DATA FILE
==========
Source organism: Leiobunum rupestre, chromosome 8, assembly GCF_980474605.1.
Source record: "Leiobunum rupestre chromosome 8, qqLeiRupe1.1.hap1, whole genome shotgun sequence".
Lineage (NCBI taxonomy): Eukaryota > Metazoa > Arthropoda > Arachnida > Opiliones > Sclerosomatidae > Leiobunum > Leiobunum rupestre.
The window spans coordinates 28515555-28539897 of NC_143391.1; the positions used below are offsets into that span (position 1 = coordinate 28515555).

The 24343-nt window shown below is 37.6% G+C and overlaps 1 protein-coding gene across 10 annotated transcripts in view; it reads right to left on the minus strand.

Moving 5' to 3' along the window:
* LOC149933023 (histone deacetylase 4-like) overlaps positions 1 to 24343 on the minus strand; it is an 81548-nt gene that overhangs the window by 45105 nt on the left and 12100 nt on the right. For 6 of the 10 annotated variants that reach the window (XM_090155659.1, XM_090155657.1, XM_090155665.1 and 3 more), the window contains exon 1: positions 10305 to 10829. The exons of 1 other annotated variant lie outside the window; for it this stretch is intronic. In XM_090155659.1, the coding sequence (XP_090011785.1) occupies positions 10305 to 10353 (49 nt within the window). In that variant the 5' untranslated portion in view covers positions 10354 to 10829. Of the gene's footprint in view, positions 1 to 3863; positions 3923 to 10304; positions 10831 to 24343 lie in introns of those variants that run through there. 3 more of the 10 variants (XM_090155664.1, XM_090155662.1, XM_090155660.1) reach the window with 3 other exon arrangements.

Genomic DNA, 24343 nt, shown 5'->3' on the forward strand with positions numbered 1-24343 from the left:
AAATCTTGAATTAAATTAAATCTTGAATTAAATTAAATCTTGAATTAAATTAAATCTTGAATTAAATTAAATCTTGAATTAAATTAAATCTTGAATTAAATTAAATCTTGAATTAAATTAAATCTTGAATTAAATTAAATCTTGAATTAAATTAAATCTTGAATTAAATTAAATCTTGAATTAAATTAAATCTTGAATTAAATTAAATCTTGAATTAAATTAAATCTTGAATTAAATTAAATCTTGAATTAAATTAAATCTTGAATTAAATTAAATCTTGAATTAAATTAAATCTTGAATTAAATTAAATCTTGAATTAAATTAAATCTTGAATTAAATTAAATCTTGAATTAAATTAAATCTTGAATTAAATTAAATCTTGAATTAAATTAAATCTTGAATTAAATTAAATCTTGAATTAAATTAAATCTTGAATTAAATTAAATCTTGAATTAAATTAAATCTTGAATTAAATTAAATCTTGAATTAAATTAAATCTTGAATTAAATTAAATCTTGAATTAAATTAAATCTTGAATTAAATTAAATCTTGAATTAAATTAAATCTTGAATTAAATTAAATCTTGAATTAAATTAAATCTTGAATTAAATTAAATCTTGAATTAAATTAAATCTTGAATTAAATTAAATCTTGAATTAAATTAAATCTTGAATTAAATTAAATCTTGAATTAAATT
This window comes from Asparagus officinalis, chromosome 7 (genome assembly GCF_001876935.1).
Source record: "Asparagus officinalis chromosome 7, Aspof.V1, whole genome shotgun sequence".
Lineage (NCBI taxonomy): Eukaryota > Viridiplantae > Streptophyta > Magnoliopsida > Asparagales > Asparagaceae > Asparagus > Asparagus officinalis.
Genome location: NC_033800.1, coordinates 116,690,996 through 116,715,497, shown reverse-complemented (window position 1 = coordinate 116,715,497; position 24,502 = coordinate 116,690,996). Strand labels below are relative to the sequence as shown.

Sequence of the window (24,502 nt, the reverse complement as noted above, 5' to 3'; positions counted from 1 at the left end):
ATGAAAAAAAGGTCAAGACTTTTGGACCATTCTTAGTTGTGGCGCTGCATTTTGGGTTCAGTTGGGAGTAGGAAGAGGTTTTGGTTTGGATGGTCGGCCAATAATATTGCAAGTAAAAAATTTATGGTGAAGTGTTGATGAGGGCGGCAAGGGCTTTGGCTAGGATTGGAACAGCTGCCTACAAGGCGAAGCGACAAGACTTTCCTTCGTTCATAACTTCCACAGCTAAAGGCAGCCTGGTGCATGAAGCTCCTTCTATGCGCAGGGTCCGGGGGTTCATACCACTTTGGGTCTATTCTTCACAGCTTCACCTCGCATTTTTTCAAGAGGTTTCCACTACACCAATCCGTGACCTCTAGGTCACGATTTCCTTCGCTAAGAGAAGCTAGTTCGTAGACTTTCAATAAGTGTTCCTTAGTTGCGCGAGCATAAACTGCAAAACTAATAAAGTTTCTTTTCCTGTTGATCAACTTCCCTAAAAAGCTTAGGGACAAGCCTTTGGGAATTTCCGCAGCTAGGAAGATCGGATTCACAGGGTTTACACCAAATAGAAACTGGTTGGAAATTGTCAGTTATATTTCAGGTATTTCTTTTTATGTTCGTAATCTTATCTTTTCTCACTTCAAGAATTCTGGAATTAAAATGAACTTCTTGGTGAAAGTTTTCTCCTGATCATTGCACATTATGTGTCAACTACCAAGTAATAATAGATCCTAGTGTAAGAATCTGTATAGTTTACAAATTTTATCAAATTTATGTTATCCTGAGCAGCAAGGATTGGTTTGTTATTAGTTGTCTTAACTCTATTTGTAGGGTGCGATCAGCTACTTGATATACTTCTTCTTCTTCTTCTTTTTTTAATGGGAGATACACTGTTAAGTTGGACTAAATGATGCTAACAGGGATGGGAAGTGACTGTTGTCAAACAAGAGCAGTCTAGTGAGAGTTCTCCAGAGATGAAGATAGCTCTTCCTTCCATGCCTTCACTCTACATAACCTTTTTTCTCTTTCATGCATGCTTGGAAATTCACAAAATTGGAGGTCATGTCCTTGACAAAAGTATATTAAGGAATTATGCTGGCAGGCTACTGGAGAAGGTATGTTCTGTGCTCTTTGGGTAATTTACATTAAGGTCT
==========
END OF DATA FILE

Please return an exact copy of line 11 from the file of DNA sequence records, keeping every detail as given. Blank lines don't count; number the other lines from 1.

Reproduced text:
Source record: "Asparagus officinalis chromosome 7, Aspof.V1, whole genome shotgun sequence".